We awoke Troy finally at about 8am and by 9am we were out of the house and on our way to Mama's Royal Cafe on Telegraph Avenue in Oakland for breakfast. The kitchen was a little slow this am, but we had little to complain about with the temps in the mid 60s ( is January folks!) and (gasp!) no line at all out front. True, we had to wait nearly 20 minutes for our food to arrive, but the wonderfully diverse, tatood servers were in amazingly friendly form and the coffee strong and good. We also, never go out to breakfast without Lucia's bag of tricks. For those of you without little folks in your everyday life, this is kid-code for color books, reams of drawing paper and several sets of washable markers. I ordered a version of eggs benedict (their hollandaise is light and lovely tarty lemony creamy goodness) with smoked salmon in place of the ham. Perfect eggs, really nicely brown and crisp potatoes with caramelized onions and of course the light yellow heaven on top.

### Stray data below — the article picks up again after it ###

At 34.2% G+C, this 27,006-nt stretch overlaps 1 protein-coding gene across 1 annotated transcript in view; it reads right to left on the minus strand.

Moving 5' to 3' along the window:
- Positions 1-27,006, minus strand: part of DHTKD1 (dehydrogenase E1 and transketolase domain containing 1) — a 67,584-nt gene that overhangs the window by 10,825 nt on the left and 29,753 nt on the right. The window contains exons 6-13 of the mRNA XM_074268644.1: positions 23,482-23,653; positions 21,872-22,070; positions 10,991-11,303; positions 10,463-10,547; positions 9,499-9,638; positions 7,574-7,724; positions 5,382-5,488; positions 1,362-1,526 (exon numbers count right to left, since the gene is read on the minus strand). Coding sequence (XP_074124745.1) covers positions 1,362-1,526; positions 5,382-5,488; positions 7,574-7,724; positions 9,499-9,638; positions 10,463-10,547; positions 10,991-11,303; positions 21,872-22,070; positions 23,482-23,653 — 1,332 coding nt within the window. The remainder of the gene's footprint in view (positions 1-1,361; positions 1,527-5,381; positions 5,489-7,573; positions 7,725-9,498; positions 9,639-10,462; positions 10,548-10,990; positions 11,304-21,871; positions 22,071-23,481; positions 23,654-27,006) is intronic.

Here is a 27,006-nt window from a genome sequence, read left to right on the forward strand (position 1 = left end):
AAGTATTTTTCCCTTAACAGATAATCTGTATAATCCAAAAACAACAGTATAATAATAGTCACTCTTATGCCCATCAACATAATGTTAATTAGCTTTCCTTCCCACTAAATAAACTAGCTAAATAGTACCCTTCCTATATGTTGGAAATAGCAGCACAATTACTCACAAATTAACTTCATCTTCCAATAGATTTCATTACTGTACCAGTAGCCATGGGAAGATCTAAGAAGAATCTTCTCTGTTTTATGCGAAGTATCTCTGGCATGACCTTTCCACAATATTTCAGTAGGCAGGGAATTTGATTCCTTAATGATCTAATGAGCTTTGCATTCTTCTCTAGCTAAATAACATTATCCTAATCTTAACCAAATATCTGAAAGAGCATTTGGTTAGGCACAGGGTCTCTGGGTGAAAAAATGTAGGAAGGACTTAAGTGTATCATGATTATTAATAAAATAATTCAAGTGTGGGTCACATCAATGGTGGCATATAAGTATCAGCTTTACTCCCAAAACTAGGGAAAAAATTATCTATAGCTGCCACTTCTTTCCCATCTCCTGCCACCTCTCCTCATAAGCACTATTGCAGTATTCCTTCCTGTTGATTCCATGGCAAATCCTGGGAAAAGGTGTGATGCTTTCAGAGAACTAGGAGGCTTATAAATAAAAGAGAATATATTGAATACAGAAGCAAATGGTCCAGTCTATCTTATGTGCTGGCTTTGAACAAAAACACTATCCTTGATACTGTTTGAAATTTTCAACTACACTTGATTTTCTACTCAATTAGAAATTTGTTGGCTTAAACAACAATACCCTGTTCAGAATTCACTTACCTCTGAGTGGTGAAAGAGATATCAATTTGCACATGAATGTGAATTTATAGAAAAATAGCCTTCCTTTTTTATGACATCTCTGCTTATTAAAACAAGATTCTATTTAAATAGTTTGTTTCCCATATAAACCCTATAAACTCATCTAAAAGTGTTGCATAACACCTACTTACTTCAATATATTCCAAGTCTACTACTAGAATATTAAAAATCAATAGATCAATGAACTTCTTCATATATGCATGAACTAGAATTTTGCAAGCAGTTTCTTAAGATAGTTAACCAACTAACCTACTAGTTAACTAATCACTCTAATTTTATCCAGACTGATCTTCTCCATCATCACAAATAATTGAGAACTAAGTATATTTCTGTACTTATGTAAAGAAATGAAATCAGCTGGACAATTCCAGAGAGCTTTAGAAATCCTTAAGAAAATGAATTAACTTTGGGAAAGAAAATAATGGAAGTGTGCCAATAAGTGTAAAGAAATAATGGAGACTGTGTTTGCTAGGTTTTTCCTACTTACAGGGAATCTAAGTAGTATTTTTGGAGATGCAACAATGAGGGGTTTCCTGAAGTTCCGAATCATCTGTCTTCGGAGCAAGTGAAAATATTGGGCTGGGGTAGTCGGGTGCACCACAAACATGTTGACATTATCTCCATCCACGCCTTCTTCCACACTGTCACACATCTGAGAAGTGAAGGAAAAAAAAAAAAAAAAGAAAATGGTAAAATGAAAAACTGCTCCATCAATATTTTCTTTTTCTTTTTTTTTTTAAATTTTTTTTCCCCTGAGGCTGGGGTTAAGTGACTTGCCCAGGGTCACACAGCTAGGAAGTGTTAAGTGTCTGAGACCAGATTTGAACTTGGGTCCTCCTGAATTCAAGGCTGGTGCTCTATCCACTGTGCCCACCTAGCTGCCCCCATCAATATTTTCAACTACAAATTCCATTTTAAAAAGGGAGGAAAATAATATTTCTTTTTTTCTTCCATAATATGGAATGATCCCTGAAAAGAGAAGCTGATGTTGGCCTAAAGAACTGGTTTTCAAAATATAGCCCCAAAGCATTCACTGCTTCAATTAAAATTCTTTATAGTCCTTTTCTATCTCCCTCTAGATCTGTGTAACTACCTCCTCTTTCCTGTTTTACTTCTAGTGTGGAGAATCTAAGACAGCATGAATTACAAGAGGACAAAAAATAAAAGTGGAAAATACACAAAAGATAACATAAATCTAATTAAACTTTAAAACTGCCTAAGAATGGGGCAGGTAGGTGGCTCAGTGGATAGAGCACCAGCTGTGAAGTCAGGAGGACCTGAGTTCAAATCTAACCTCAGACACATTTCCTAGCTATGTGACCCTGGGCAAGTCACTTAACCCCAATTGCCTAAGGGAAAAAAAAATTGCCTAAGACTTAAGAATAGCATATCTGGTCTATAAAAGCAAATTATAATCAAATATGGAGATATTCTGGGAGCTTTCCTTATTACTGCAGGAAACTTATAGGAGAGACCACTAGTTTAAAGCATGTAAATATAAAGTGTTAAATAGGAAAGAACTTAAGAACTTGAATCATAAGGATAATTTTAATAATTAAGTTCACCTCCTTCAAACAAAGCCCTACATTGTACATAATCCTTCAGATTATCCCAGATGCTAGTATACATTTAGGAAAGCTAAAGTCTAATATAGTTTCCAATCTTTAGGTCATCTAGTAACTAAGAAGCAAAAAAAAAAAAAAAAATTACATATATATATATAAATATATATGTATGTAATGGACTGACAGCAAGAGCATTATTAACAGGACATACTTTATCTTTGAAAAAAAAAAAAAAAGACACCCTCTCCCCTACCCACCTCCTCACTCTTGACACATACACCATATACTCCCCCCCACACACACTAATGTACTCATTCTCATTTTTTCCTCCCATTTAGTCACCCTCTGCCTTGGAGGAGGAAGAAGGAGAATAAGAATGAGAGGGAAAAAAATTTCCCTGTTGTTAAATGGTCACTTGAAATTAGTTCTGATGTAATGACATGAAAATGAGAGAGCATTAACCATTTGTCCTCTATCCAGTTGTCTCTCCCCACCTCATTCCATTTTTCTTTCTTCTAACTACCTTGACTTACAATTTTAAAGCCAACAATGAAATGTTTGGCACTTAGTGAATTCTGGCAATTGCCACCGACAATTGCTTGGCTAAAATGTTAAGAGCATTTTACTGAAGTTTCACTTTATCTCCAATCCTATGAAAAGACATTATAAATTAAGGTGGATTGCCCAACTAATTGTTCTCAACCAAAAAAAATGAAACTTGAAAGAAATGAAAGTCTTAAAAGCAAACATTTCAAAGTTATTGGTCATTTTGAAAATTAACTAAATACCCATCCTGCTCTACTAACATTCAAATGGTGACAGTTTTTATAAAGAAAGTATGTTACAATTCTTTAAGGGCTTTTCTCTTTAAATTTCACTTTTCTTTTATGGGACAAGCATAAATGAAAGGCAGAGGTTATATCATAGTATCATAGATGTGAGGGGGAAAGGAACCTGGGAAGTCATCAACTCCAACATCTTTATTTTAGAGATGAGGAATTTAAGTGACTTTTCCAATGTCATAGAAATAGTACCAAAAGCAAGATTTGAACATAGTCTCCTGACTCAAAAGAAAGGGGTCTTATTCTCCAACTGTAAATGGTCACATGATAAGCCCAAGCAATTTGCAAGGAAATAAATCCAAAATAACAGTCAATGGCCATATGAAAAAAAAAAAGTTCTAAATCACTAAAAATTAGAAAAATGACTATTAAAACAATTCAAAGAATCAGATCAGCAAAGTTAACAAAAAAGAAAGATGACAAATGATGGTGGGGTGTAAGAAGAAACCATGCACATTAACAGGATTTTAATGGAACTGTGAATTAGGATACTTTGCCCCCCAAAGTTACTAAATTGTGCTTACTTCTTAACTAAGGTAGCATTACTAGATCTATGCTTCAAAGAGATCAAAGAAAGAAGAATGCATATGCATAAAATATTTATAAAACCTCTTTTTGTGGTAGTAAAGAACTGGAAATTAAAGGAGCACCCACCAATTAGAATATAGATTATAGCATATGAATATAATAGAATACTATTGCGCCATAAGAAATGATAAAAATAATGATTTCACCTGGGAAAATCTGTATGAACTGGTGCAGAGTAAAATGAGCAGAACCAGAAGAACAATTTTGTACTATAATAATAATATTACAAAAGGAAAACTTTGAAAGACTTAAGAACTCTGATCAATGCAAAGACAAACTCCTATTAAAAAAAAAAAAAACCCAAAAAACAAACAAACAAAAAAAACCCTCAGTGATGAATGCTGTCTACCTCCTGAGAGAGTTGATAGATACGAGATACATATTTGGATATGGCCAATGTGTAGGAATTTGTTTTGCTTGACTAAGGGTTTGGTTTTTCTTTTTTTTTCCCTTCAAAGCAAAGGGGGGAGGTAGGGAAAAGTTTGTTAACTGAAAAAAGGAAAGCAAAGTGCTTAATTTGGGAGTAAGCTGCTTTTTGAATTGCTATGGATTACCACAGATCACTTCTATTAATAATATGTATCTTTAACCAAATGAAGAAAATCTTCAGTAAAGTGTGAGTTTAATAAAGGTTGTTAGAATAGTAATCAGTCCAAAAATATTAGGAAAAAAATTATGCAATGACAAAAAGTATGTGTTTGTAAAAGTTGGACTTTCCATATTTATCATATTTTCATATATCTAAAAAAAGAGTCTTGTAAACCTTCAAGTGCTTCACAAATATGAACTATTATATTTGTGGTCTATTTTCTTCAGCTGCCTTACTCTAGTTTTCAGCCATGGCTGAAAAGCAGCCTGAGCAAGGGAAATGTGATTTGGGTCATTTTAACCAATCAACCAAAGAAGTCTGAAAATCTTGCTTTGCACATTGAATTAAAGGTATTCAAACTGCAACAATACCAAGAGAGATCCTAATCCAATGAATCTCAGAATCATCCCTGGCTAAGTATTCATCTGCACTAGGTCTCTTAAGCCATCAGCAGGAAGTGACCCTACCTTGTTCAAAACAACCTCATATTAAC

As is our Sunday am tradition, we always go for a long, brisk walk after our Sunday breakfast out, and today, we found our way up to Lake Temescal in the hills approaching the Caldecott Tunnel. We parked the car in the shade, got our dog Bella out of the car and headed up the gentle rolling hills around the lake. It seemed that everyone was smiling today, happy for the sunshine and mild temperatures, bicyclists, kids, dogs, families playing soccer. It was lovely. After a stop at a playground for Lucia to cavort and burn off some energy and Bella to stare longingly at a handsome chocolate nosed would be boyfriend canine across the way, we headed home.

Daddy and daughter landed at the computer to play games and I.....who had been craving chocolate like crazy for several days on end, headed into the kitchen.